• Fort Chipewyan Métis Local #125
  • Fort McKay Métis Nation,
  • Fort McMurray Métis
  • Fort McMurray #468 First Nation
  • Willow Lake Métis Nation and
  • Suncor.

April 27, 2021

The Central Bank Network for Indigenous Inclusion

Tulo Centre for Indigenous Economics and First Nations Tax Commission

NationTalk – Bank of Canada, Te Putea Matua (Reserve Bank of New Zealand) and the Reserve Bank of Australia, along with Indigenous partners – Tulo Centre for Indigenous Economics and First Nations Tax Commission – have formed a voluntary network to foster ingoing dialogue and raise awareness of Indigenous economic and financial issues. The Central Bank Network for Indigenous Inclusion, established January , 2021, aims to share knowledge and best practices, promote engagement with Indigenous Peoples, and foster greater understanding and education about Indigenous economic issues and histories.

The network will focus on:

  • Conducting research for and with Indigenous peoples on economic issues, including the development of best practices, such as using Indigenous data respectfully
  • Building cultural awareness, recruitment practices and other aspects of corporate culture to foster Indigenous inclusion within member organizations
  • Strengthening engagement practices with Indigenous groups and communities
  • Supporting economic and financial education for and about Indigenous peoples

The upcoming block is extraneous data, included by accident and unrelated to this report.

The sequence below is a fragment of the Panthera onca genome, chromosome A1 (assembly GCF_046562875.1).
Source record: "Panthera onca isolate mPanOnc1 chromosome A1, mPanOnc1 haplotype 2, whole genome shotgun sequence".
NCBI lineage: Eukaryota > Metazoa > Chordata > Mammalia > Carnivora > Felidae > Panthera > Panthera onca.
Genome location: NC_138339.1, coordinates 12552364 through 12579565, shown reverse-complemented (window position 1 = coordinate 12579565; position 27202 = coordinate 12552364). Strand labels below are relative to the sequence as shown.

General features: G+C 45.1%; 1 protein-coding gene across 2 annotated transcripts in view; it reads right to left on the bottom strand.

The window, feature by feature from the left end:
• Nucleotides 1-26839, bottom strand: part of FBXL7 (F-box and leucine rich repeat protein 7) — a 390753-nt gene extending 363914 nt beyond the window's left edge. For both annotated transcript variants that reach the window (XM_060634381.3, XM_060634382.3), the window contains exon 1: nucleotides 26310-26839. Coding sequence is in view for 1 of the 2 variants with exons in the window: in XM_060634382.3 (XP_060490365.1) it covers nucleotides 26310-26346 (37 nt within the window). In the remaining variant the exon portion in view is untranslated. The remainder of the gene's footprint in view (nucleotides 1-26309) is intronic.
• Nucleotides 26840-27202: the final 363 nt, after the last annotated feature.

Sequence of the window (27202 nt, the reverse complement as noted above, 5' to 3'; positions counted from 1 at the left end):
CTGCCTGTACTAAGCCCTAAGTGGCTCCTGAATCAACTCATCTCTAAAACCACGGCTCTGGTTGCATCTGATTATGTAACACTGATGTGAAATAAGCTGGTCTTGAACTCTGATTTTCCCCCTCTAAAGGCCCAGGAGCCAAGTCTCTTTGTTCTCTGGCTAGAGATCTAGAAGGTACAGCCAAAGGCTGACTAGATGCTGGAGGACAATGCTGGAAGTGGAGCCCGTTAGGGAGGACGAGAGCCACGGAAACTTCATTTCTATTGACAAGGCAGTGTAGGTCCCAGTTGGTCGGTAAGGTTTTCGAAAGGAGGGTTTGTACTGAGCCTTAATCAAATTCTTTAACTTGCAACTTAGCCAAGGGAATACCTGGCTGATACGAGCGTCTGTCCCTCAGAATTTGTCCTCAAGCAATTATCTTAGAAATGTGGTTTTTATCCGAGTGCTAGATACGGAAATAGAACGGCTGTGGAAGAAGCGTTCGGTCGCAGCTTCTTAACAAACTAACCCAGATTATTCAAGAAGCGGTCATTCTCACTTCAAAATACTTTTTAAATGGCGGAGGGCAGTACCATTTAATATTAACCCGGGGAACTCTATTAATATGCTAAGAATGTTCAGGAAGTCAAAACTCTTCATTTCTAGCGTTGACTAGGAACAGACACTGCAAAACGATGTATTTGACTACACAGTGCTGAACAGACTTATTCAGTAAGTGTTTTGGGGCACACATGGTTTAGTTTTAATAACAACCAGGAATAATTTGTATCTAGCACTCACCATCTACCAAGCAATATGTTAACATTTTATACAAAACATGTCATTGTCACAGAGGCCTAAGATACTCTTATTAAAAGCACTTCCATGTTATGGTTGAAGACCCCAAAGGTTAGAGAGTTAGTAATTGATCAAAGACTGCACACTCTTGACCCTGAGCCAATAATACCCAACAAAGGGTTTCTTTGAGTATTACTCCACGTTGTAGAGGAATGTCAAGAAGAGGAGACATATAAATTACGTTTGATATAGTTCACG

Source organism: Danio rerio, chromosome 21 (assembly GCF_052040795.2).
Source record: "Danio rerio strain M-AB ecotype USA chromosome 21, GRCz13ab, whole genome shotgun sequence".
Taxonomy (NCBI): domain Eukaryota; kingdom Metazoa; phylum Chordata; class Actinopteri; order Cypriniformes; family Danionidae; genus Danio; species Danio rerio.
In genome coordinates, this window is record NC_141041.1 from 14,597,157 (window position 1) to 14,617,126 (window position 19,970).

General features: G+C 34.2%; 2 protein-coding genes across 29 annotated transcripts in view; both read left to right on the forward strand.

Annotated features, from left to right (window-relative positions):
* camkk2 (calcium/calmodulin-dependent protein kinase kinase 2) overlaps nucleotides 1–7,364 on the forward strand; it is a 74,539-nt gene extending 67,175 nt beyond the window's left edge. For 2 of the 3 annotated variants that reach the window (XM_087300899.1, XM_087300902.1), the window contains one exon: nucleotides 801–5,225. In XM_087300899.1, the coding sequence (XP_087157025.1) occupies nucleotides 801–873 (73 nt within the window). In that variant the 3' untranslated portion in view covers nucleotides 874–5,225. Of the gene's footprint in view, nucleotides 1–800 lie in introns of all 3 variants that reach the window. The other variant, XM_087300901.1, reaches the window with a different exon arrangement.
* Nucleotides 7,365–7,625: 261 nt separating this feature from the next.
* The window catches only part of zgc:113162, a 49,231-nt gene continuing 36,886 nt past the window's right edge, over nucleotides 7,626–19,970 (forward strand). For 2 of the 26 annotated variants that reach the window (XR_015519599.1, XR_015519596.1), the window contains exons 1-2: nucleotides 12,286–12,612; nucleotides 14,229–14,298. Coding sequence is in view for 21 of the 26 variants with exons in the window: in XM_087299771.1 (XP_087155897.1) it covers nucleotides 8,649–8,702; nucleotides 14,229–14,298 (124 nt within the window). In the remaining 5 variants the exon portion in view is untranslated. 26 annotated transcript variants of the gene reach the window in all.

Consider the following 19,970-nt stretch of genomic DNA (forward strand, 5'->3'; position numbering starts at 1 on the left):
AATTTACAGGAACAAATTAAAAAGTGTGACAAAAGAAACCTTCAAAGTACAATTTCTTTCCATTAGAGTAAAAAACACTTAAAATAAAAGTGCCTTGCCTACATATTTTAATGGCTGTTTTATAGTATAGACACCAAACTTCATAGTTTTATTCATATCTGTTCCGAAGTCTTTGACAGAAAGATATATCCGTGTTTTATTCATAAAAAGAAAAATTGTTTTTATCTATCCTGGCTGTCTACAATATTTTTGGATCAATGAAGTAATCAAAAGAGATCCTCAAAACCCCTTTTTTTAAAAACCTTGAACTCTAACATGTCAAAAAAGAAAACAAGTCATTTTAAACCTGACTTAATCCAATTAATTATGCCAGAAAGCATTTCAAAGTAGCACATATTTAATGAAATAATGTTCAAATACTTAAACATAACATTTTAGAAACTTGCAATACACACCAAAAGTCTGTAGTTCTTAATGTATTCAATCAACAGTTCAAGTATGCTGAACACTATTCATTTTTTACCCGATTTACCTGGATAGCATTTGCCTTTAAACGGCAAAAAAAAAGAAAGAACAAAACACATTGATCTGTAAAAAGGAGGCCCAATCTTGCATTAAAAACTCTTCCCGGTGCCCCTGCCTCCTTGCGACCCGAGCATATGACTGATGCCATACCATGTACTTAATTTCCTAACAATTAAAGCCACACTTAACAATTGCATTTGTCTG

In addition, the network will plan a recurring Central Bank Symposium on Indigenous Economics. The first symposium will be hosted by the Bank of Canada in late 2021.
The Central Bank Network for Indigenous Inclusion will serve as a community of practice and will not aim to set or take policy positions.

“The Bank of Canada wants to better understand the Indigenous economy and the obstacles and opportunities that Canada’s Indigenous People’s face.” Governor Tiff Mackem said “Our membership in this network provides us with an invaluable opportunity to learn from each other, to forge stronger bonds with Indigenous communities and contribute to making our workplaces and policies more inclusive.”

January 7, 2021

Mi’kmaq First Nations Coalition purchse of Clearwater Seafoods

Clearwater – FNC Holdings Limited Partnership representing a coalition of Mi’kmaq First Nations and Premium Brands Holdings Corporation through a new equally owned corporation, 12385104 Canada Inc., will acquire all of the issued and outstanding common shares of Clearwater.